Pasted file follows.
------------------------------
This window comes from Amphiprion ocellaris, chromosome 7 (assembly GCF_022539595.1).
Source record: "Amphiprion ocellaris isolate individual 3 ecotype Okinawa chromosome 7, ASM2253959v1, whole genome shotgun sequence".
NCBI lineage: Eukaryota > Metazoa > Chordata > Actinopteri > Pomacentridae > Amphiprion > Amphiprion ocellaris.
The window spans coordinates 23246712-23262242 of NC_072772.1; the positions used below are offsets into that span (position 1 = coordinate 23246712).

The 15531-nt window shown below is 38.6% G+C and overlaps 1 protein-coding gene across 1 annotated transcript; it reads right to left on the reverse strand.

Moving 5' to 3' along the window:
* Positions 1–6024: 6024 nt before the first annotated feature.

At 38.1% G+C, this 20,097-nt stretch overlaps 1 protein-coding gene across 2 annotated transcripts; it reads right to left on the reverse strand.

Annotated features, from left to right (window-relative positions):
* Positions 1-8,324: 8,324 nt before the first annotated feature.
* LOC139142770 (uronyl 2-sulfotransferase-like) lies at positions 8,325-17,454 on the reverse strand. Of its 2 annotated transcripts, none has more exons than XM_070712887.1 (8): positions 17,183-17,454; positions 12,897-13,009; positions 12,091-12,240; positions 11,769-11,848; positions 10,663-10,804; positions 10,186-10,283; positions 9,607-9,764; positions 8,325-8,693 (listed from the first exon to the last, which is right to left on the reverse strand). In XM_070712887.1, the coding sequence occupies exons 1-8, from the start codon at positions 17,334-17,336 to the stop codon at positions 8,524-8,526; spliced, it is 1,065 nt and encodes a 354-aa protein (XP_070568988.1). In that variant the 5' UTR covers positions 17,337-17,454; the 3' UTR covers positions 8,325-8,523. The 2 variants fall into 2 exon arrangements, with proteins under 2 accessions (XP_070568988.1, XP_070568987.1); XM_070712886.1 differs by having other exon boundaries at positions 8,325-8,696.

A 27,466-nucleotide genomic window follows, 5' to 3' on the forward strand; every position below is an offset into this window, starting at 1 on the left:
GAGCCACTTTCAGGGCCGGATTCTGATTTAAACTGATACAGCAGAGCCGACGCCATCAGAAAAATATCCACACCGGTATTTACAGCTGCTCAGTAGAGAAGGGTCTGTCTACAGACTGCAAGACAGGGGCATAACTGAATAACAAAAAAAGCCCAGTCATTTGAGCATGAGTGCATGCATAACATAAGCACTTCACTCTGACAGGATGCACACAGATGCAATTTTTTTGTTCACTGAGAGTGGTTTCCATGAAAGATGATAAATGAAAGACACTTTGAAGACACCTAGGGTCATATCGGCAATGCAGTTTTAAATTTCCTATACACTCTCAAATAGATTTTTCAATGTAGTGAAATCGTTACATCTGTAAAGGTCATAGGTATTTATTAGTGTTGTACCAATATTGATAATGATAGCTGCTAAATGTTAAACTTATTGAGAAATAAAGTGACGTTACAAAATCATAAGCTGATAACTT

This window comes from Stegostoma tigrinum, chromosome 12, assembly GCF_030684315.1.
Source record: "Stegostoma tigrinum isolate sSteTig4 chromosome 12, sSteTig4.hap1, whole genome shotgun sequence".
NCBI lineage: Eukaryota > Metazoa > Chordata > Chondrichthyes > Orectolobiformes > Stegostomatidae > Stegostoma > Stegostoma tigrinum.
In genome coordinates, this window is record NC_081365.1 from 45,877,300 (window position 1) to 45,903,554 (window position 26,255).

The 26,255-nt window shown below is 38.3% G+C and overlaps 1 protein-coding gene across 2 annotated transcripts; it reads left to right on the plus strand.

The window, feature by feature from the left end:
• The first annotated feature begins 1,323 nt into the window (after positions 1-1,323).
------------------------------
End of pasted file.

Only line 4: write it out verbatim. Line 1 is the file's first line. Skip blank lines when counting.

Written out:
The window spans coordinates 23246712-23262242 of NC_072772.1; the positions used below are offsets into that span (position 1 = coordinate 23246712).